After a few years, many hip and knee joints have to be replaced. Much more complex are intervertebral disc implants, which cannot easily be replaced after their "expiry date" and which up to now have had to be reinforced in most cases. This restricts the patient's freedom of movement considerably. Researchers at Empa have now succeeded in coating mobile intervertebral disc implants so that they show no wear and will now last for a lifetime.
The simulator, which tested the Empa joint implants for five years.
Kerstin Thorwarth, one of the researchers, with the coated joint implants and the simulator.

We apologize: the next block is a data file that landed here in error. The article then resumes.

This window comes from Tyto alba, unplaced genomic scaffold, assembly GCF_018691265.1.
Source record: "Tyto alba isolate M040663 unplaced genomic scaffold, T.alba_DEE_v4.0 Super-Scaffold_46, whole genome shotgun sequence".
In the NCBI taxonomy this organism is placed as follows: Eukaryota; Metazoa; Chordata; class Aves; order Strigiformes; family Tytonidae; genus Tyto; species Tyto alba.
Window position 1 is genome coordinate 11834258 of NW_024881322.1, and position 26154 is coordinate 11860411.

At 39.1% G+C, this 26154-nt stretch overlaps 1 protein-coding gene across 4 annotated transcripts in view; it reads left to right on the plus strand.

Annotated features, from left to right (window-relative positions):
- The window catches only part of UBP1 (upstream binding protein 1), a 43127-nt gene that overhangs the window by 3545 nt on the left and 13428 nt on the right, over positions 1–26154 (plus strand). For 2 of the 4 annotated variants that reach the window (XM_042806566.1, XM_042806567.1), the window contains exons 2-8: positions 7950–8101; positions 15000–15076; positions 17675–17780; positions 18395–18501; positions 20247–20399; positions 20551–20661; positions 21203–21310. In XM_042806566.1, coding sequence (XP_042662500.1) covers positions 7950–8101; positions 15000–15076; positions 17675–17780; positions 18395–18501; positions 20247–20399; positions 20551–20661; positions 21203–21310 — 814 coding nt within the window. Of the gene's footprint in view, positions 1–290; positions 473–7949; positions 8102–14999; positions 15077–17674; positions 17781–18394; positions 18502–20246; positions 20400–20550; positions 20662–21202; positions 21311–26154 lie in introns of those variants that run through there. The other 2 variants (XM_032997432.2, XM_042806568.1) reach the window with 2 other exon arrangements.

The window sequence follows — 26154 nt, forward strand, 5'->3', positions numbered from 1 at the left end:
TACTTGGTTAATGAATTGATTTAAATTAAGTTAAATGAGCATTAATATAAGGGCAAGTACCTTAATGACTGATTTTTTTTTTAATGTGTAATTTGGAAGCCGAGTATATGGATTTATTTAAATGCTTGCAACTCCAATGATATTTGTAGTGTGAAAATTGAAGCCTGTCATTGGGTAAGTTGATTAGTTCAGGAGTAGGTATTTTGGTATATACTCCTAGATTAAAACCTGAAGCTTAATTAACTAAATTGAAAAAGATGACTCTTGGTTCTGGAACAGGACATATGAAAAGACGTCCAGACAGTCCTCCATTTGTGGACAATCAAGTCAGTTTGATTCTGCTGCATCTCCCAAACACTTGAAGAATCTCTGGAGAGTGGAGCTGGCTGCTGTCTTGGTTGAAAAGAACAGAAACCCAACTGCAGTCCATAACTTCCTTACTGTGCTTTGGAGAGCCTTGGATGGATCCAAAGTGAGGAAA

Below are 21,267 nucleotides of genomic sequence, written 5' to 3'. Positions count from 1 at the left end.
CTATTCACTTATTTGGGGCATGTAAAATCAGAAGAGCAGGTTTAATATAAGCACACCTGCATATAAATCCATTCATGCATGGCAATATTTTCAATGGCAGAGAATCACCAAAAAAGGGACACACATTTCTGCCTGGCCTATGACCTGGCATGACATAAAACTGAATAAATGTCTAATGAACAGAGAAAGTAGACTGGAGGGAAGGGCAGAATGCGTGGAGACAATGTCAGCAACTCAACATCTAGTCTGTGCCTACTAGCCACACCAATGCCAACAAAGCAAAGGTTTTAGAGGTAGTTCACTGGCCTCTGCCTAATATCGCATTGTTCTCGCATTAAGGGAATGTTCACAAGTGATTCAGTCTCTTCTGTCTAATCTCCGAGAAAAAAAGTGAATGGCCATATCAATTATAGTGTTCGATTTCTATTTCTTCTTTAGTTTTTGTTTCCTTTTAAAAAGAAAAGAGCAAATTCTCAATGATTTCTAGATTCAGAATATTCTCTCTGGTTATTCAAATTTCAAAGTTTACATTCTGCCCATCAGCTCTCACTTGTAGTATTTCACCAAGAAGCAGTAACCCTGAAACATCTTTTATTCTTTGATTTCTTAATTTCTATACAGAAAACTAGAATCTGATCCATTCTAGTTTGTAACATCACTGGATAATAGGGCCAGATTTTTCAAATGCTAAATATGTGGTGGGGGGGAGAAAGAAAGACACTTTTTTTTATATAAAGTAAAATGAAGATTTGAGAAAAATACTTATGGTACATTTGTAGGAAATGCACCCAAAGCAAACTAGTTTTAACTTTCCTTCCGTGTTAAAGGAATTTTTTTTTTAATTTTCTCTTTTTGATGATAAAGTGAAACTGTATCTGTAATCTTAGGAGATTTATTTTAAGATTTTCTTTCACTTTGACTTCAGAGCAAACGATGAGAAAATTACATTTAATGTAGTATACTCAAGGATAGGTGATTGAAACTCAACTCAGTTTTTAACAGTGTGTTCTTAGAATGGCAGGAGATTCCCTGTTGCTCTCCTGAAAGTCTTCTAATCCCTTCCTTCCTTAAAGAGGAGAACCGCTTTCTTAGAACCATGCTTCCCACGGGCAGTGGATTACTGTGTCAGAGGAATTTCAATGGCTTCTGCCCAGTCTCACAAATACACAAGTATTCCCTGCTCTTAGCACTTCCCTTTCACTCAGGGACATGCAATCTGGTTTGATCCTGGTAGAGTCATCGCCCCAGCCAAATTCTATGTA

Three intervertebral disc implants. On the right is the uncoated implant, in the middle is the DLC-coated implant with the unsatisfactory bonding agent and the corresponding corrosion, and on the left is the stable DLC-coated implant optimized by Empa.
A cross-section of a coated intervertebral disc implant under a scanning electron microscope (Philips XL30 ESEM–FEG). The metal in the implant is cobalt-chromium-molybdenum (CoCrMo), the coating is DLC and the bonding agent in between is made of tantalum. Small defects can be detected after 101 million cycles, but they are stable and do not continue to grow.